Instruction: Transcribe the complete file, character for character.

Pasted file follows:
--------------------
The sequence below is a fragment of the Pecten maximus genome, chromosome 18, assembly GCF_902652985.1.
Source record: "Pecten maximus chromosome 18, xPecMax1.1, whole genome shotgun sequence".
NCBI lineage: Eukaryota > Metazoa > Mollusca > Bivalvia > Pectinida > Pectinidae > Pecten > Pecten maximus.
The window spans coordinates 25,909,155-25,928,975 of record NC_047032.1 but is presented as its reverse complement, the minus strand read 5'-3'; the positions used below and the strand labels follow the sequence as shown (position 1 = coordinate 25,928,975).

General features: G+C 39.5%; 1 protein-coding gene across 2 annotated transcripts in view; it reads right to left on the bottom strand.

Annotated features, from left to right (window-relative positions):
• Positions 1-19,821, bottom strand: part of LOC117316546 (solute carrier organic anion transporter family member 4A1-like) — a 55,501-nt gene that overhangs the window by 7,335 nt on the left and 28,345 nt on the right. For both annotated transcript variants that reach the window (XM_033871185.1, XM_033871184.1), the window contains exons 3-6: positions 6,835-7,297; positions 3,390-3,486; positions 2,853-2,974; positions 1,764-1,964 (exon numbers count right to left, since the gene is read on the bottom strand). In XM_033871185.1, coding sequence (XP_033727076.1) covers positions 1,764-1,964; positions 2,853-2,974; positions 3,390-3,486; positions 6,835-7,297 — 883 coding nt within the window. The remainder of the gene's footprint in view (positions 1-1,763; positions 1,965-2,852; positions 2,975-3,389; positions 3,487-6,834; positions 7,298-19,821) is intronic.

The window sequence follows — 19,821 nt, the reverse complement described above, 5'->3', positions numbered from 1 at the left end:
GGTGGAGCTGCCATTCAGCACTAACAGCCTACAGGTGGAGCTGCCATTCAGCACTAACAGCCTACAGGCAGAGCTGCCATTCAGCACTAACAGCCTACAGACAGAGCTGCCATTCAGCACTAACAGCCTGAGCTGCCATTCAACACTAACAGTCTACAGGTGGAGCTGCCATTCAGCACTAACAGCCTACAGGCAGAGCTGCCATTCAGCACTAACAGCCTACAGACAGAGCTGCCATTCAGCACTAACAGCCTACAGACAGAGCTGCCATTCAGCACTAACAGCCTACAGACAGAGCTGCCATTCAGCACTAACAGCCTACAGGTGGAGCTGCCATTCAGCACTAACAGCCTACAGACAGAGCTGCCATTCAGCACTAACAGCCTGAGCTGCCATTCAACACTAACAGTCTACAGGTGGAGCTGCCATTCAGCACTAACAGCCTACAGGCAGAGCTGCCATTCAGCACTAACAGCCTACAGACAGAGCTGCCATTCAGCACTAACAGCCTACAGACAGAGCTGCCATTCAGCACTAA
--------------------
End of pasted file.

The sequence below is a fragment of the Pecten maximus genome, chromosome 18, assembly GCF_902652985.1.
Source record: "Pecten maximus chromosome 18, xPecMax1.1, whole genome shotgun sequence".
NCBI lineage: Eukaryota > Metazoa > Mollusca > Bivalvia > Pectinida > Pectinidae > Pecten > Pecten maximus.
The window spans coordinates 25,909,155-25,928,975 of record NC_047032.1 but is presented as its reverse complement, the minus strand read 5'-3'; the positions used below and the strand labels follow the sequence as shown (position 1 = coordinate 25,928,975).

General features: G+C 39.5%; 1 protein-coding gene across 2 annotated transcripts in view; it reads right to left on the bottom strand.

Annotated features, from left to right (window-relative positions):
• Positions 1-19,821, bottom strand: part of LOC117316546 (solute carrier organic anion transporter family member 4A1-like) — a 55,501-nt gene that overhangs the window by 7,335 nt on the left and 28,345 nt on the right. For both annotated transcript variants that reach the window (XM_033871185.1, XM_033871184.1), the window contains exons 3-6: positions 6,835-7,297; positions 3,390-3,486; positions 2,853-2,974; positions 1,764-1,964 (exon numbers count right to left, since the gene is read on the bottom strand). In XM_033871185.1, coding sequence (XP_033727076.1) covers positions 1,764-1,964; positions 2,853-2,974; positions 3,390-3,486; positions 6,835-7,297 — 883 coding nt within the window. The remainder of the gene's footprint in view (positions 1-1,763; positions 1,965-2,852; positions 2,975-3,389; positions 3,487-6,834; positions 7,298-19,821) is intronic.

The window sequence follows — 19,821 nt, the reverse complement described above, 5'->3', positions numbered from 1 at the left end:
GGTGGAGCTGCCATTCAGCACTAACAGCCTACAGGTGGAGCTGCCATTCAGCACTAACAGCCTACAGGCAGAGCTGCCATTCAGCACTAACAGCCTACAGACAGAGCTGCCATTCAGCACTAACAGCCTGAGCTGCCATTCAACACTAACAGTCTACAGGTGGAGCTGCCATTCAGCACTAACAGCCTACAGGCAGAGCTGCCATTCAGCACTAACAGCCTACAGACAGAGCTGCCATTCAGCACTAACAGCCTACAGACAGAGCTGCCATTCAGCACTAACAGCCTACAGACAGAGCTGCCATTCAGCACTAACAGCCTACAGGTGGAGCTGCCATTCAGCACTAACAGCCTACAGACAGAGCTGCCATTCAGCACTAACAGCCTGAGCTGCCATTCAACACTAACAGTCTACAGGTGGAGCTGCCATTCAGCACTAACAGCCTACAGGCAGAGCTGCCATTCAGCACTAACAGCCTACAGACAGAGCTGCCATTCAGCACTAACAGCCTACAGACAGAGCTGCCATTCAGCACTAA